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:: Rhiannon by Neil Plakcy
Rhiannon by Neil Plakcy
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Junior is a wild and crazy construction supervisor who drinks too much, curses too frequently and never lets a woman get under his skin. Then, he meets the curvaceous Rhiannon who loves football, shoots a mean game of pool and has a little secret she's reluctant to share.
Junior keeps chasing her like a hound in heat, until he discovers there's no crying in the game she's playing. And that's when the fun
A short story from our Candlelight literary romance line.
When I met Rhiannon I was going through a bad time. I had been working as the project manager for an office building in West Miami, but the funding was all coming from some South American country, and when they had one of their frequent revolutions the supply dried up quicker than a splash of sweat on hot pavement, and I was out of a job.
I fell into a regular routine. Instead of dinner, I’d walk to one of a half-dozen bars within a mile of my run-down townhouse, shoot pool, and drink cheap beer until I felt like everybody in the world was my brother. That was usually my signal to drain my beer, make a pit stop at the restroom to empty my bladder, and walk on back home. It was usually one or two in the morning by then, and I’d fall into a deep, dreamless sleep until about six, when my bladder woke me. I’d drag my sorry ass out of bed, pee a half-gallon or so, then go to the gym, where I worked out all morning.
Afternoon: nap time. Wake up in time to go get drunk all over again.
There were a few variations. There was one country and western bar where I always seemed motivated to dance, usually just before my departure warning signs set in. I didn’t fight; I was a happy drunk. But when you’re six-four and weigh 250 or so, like I do, guys try and pick fights with you. I usually just swatted at them like those annoying little mosquitoes that swarm out of the Everglades on muggy days.
That day, the routine was a little different. I had a job interview at four, for a condo complex going up on the north end of Miami Beach. I shrugged myself into my one suit, strangled a tie around my neck, and headed east. The asshole who was supposed to interview me, though, was too busy to talk, so I cooled my heels in the reception area of a double-long construction trailer on the site for over an hour, until he phoned the receptionist and told her to cut me loose.
I wasn’t exactly the happiest camper in camperland. I tore my tie off on my way back to the car and crumpled up my jacket on the seat next to me. The August sun was just setting as I drove west toward Miami. I got just a few blocks before traffic came to a dead stop. Squinting against the sun, I could see the causeway bridge was up, so I turned on the radio to pass the time until the rich folks had gotten their million-dollar yachts through. After about fifteen minutes of recycled eighties pop, the traffic lady came on and announced that the causeway bridge was broken. Indefinitely.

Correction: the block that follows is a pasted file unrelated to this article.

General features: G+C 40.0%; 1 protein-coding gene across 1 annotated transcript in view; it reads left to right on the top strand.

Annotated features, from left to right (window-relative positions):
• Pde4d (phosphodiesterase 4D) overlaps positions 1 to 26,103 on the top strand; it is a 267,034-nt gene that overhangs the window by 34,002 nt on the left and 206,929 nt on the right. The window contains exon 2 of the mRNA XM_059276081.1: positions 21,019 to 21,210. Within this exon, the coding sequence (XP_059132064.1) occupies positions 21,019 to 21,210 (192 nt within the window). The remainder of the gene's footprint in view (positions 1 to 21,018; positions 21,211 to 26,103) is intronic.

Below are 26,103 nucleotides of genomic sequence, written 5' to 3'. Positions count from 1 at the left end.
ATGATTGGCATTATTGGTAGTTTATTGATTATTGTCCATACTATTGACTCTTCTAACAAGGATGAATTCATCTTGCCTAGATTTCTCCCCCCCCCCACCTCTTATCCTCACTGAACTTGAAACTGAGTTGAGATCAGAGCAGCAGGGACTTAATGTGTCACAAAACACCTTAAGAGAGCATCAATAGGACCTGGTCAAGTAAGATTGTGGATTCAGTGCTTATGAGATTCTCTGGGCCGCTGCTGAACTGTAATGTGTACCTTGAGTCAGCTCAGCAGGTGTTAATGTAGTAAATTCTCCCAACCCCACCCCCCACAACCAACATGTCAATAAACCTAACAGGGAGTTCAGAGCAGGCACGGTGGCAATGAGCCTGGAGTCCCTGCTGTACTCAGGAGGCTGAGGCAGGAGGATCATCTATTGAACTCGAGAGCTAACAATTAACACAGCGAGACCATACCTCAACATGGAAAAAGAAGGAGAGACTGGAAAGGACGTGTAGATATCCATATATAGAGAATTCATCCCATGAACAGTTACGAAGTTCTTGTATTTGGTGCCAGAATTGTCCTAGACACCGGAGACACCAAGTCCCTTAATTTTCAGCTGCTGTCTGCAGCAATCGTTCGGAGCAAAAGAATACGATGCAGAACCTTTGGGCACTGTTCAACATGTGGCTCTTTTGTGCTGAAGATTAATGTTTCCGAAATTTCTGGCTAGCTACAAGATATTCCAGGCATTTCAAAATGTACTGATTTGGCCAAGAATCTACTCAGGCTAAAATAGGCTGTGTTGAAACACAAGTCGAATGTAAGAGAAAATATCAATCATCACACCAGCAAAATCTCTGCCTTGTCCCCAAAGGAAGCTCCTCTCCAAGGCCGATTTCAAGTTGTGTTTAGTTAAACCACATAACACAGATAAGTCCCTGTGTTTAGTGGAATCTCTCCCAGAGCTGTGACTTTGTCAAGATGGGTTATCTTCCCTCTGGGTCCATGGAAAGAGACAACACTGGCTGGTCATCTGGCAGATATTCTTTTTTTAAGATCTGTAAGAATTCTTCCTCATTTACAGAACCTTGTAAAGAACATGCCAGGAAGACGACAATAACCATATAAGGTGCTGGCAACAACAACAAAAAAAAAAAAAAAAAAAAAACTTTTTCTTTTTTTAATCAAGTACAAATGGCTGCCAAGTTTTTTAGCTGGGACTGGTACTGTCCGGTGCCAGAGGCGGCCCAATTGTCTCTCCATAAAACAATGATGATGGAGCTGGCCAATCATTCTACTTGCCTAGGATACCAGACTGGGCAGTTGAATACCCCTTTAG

It wasn’t turning out to be my kind of day. Then I looked left and saw a bar called McNally’s. It went against my general rules to drink so far from home, but I figured the day called for an exception. I nosed my truck in front of an old lizard man dozing in his Lincoln, popped up over the median strip, and dived into the only available spot in the long, narrow parking lot.
The sun outside was so bright, and the interior of the bar so dark, that I felt more than usually disoriented. The jukebox was playing disco, there were beads hanging just inside the door, and the place had a curious smell, half beer and peanuts and half something else, something sharp and musty, like a locker room.
As my eyes adjusted I saw the room wasn’t too busy. A couple of guys were playing pool in the corner, under a fake Tiffany lamp with a beer company logo, there was a clutch of guys at a big table drinking mixed drinks, and three women at the bar. It all seemed very sad, but that didn’t stop me making my way up to the horseshoe bar and asking what kind of beer the barkeep had.
He looked at me like I was from Mars, or South Beach, which is about the same in my book. “Bud, Bud Light, Miller, Miller Light,” he said. “Corona.”
I ordered a Corona, though I told him to skip the yuppie lime. My beer came, I took a good long pull, and I started to feel the cares of the day slipping away. I had enough money to sustain me for a few more months, and I knew some kind of job would come up eventually. I had discovered, after my second wife left me (taking the kids) that I didn’t need anybody else’s help to get my rocks off. Or should I say rediscovered that fact; it was one I was quite familiar with in my teenage years.
I didn’t particularly need friends, though I had some nodding acquaintances at the gym. All in all, I was pretty self-sustaining.
Then I noticed a woman staring at me. Really staring, not even trying to hide it. She was striking—about six feet tall, luscious waves of auburn hair cascading around her shoulders.
Published by: Untreed Reads
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